I’m feeling even more bookish than usual after my trip to West Virginia. I spend the weekend with a very dear friend of mine who also happens to be quite the bookworm. We had a lengthy discussion of the books we were reading as well as our backlogs of books to get to.
I found this for a few dollars at Barnes and Noble and it was quite the page-turner. It’s mystery, history and tragedy all rolled up in one — centered on the final days of the Romanovs and their horrific murder.
I also read Growing Up Amish this month. It’s a fantastic book and brings up some very important theological questions. As Amish fiction that idealizes that life and culture continues to proliferate this memoir is a must read. You can read more of my thoughts about the book here.
I’m about halfway through R. W. Glenn’s book. Here’s one of the passages I highlighted.
“It may have come across as though you had better achieve the qualities celebrated in the Beatitudes or you were out of luck. But nothing could be further from the truth. It is no accident that the Beatitudes contain no imperatives whatsoever … Instead, they are the qualities that begin to characterize sinners who encounter God’s grace in the gospel.”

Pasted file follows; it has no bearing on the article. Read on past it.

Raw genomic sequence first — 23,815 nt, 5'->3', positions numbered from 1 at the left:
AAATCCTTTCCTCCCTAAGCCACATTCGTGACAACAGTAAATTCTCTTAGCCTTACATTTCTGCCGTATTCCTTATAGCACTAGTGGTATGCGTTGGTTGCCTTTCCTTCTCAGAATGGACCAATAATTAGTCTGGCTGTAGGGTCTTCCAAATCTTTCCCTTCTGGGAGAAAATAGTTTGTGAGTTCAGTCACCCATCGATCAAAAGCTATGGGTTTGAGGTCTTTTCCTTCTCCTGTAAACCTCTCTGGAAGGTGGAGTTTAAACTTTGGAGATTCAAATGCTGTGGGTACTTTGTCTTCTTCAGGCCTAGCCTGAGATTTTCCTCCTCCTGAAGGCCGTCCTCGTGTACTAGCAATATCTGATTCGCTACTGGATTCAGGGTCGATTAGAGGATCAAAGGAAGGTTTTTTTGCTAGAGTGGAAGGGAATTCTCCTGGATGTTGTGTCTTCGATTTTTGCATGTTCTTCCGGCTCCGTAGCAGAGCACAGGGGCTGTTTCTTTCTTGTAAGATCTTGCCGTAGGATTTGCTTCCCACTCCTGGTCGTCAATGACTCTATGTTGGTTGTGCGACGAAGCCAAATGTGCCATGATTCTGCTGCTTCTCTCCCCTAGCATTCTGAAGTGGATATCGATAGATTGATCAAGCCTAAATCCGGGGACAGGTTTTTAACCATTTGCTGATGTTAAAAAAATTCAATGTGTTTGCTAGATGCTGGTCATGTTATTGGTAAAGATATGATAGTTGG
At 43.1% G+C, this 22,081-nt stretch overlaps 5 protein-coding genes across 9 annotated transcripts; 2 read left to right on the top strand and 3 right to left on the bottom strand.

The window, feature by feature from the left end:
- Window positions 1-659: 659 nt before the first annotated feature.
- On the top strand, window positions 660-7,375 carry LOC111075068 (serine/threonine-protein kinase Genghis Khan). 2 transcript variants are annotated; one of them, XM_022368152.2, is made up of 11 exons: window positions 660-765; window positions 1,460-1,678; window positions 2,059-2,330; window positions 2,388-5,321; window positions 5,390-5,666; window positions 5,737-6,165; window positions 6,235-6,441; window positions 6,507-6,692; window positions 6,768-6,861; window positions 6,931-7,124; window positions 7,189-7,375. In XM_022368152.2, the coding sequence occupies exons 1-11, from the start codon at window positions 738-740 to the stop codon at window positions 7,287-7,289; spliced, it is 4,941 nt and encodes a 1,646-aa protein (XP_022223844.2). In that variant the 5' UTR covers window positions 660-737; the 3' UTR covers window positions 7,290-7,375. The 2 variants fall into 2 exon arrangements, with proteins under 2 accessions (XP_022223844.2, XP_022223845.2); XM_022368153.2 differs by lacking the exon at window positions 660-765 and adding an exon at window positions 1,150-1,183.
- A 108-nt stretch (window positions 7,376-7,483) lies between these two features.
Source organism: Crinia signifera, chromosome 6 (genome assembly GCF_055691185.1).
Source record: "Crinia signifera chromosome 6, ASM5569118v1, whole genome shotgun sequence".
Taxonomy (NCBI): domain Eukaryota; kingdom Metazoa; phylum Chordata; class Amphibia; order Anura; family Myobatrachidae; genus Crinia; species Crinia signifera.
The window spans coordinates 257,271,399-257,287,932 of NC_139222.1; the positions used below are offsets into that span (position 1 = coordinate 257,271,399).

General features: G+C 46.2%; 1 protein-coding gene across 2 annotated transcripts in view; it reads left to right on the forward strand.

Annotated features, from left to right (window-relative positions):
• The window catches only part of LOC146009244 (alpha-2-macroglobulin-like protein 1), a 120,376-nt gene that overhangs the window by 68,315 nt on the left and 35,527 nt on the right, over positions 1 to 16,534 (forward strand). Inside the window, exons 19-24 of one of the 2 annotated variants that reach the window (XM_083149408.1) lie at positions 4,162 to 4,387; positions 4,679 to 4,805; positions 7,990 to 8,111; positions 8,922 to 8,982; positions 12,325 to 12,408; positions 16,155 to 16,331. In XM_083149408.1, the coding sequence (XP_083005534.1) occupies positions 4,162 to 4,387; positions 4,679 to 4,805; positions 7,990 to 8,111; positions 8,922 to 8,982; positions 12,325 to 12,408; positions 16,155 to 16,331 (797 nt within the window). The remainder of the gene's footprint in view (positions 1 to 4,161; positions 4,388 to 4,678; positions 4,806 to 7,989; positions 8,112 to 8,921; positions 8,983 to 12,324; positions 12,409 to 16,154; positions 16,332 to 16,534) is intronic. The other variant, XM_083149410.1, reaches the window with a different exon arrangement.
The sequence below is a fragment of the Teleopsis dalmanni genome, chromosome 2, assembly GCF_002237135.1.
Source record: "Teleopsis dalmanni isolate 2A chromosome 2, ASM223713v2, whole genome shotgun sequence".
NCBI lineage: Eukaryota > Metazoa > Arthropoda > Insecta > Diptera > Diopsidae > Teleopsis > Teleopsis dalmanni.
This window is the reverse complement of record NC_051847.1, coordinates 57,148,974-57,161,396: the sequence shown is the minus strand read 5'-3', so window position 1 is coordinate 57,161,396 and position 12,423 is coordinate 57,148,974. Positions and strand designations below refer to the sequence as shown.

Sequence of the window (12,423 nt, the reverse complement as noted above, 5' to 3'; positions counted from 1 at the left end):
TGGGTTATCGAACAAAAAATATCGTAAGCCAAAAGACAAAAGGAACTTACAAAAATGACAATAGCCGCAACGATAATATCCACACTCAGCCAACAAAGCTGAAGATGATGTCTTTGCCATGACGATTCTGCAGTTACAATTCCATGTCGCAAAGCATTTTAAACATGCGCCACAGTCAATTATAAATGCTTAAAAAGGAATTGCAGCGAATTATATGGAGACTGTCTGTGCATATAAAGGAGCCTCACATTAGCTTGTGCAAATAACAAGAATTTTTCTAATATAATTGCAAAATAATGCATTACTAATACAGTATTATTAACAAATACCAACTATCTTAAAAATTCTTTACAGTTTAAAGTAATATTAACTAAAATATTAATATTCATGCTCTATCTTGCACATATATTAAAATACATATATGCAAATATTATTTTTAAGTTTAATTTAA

I began reading this over the weekend while I was out of town. I’ve only managed the first chapter so far and with the rich history involved it will probably take me some months to get through it. But I’ve heard it is a wonderful book.
- ‘Growing up Amish:’ Law vs. Gospel (steakandabible.com)